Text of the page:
In this bicentennial year of Karl Marx’s birth, there has been a great deal of celebration of his work and ideas. Many essays appeared in the global media during the first week of this month –Marx was born on May 05, 1818 – emphasized the relevance of his critique of capitalism even today.
Subjects Archives: Media
Media, Communications, and Literature
“The Far Left Is Winning the Democratic Civil War” was the headline over a Washington Post report (5/16/18) on the results of recent primary elections.
Meet Karl Marx. This is not only a wreath and a silent tribute before Marx’s grave in London’s Highgate cemetery.
Morales explained that “the empire acts out of fear of the sovereign vote and knows that it will never again subject the free people.”
Trump’s anti-Iran move on Tuesday was deeply worrying for allies of the US. It is a blow for those countries, especially in Europe, that were hoping to build on the big expansion of trade with and investment in Iran after the July 2015 nuclear deal was signed.
The German postal service has released a postage stamp, designed by visual artist Thomas Mayfried, to commemorate the 200th birthday of Karl Marx.
A specter is haunting human affairs these days: it’s the thought that Karl Marx (on his 200th birthday this week) may have been more right than wrong about rich-get-richer bourgeois economics.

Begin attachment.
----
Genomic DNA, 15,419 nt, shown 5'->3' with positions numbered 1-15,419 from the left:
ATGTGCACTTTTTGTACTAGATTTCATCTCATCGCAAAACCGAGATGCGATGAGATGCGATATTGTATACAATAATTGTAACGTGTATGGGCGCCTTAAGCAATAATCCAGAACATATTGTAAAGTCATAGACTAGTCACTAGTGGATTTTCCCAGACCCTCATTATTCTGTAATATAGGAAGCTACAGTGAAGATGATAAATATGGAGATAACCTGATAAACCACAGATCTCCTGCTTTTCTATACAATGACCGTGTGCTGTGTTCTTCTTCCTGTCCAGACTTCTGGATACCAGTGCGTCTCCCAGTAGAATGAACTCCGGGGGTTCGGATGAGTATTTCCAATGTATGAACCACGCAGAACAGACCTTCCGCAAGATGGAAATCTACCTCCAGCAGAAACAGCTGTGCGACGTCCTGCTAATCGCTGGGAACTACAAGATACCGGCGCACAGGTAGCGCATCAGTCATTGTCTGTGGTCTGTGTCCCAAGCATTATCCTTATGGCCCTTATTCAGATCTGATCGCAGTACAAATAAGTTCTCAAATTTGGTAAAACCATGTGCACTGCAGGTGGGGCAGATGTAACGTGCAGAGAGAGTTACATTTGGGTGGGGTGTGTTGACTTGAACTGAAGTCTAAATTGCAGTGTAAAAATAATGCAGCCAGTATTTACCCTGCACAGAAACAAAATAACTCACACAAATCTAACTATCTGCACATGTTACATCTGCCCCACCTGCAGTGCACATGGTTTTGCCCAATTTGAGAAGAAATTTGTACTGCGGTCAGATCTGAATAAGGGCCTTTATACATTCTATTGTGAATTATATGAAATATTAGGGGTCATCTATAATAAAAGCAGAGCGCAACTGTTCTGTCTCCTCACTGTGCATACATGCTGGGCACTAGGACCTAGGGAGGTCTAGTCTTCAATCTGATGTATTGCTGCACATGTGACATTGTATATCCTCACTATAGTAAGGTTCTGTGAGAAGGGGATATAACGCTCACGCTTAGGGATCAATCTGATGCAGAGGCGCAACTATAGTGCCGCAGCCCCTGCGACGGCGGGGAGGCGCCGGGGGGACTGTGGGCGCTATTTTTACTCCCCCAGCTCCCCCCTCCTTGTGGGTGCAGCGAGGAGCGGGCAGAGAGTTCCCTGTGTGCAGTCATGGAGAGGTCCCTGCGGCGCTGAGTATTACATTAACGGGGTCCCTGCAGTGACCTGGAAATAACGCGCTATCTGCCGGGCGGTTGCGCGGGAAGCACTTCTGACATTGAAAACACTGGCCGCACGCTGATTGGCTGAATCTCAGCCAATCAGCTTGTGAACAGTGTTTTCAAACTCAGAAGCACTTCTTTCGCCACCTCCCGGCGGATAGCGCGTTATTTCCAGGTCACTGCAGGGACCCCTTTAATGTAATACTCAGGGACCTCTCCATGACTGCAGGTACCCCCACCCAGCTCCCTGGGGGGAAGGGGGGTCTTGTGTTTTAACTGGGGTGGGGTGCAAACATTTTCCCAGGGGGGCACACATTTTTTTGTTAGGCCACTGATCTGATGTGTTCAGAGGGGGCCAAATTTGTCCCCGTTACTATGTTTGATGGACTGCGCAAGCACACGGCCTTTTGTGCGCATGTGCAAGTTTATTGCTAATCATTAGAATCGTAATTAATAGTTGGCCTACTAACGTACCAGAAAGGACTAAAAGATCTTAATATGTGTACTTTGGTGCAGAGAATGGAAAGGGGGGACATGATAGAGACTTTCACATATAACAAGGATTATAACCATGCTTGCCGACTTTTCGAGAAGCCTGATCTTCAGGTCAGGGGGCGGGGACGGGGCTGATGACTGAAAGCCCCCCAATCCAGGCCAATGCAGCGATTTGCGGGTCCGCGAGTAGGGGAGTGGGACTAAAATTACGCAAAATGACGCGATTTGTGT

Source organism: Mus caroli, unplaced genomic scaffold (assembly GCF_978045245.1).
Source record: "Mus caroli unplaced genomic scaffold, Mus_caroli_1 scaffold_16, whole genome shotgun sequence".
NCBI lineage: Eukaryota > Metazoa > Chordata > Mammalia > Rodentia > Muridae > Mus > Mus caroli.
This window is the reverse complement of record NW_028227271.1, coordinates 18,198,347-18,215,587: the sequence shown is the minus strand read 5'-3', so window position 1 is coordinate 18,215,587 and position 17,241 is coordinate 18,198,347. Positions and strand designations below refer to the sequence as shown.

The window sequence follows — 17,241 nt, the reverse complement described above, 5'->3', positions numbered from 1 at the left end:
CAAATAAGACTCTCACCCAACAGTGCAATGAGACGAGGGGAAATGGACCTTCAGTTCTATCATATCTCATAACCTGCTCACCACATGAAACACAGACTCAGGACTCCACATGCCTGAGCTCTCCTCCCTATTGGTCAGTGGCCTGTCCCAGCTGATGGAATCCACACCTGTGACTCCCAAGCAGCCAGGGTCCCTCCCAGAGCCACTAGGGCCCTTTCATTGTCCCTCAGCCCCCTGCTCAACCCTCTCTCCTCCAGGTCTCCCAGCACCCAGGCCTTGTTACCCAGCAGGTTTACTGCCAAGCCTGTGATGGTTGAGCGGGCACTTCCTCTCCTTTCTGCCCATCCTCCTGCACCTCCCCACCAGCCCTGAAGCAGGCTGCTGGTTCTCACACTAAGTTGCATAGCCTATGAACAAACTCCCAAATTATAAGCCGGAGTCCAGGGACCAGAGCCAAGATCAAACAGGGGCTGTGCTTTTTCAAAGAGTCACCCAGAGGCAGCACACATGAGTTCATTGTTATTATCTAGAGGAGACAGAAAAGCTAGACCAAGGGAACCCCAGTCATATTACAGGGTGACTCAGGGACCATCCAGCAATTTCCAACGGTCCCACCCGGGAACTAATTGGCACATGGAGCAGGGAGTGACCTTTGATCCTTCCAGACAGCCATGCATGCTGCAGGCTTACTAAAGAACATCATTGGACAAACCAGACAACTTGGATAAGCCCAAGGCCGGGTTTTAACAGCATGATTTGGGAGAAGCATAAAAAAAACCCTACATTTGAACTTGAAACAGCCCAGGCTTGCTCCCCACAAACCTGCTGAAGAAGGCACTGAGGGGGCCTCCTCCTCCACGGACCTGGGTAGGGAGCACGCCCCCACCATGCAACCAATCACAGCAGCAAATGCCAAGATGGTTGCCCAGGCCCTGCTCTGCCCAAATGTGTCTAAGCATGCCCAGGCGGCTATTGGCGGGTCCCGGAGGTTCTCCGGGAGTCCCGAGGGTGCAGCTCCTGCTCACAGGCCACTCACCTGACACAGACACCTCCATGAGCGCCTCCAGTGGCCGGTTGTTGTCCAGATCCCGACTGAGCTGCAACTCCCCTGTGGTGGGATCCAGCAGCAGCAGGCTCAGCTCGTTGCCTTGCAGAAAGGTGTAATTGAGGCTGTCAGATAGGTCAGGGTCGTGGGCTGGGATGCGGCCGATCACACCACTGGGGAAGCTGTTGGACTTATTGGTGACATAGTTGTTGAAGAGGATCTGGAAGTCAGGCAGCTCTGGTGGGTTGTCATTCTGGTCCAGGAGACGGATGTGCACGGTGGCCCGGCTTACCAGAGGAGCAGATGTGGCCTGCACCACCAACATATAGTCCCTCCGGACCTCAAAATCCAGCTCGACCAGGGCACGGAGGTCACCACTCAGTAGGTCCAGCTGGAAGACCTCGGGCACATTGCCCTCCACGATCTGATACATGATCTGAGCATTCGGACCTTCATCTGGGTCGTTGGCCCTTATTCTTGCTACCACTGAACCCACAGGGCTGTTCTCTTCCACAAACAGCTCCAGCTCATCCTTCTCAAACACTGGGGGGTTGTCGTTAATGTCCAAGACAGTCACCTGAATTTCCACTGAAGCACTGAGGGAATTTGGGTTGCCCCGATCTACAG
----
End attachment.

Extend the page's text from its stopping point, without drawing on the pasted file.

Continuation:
Public school teachers in West Virginia, Oklahoma, Kentucky, and Arizona have won meaningful salary gains for themselves, and in several cases other school workers, and real although limited increases in education spending.
It’s more than evident that non-Western media are having their rights to free speech infringed upon, writes Val Reynoso.
Dennis Broe traces the history of the representation of labour on screen, and finds inspiration for celebrating May Day and continuing Marx’s struggle against capitalism.
After the justified uproar over pro-Trump Sinclair Broadcast Group forcing its scores of affiliates to humiliate themselves by reading an on-air script condemning “misleading” news, one would think other media outlets would be a little more careful not to mimic such behavior.
TEACHERS in the U.S. have been branded “lazy” and accused of not caring about children in a series of online videos by the National Rifle Association (NRA).
While those at the top of the income pyramid continue to celebrate economic trends, the great majority of working people continue to struggle to make ends meet
In the wake of the most recent USA airstrike in Syria, Professor Anne-Marie Slaughter, a former president of the American Society of International Law and U.S. State Department Director of Policy Planning between 2009 and 2011, took to Twitter to think through some of the legal and moral arguments justifying the use of force.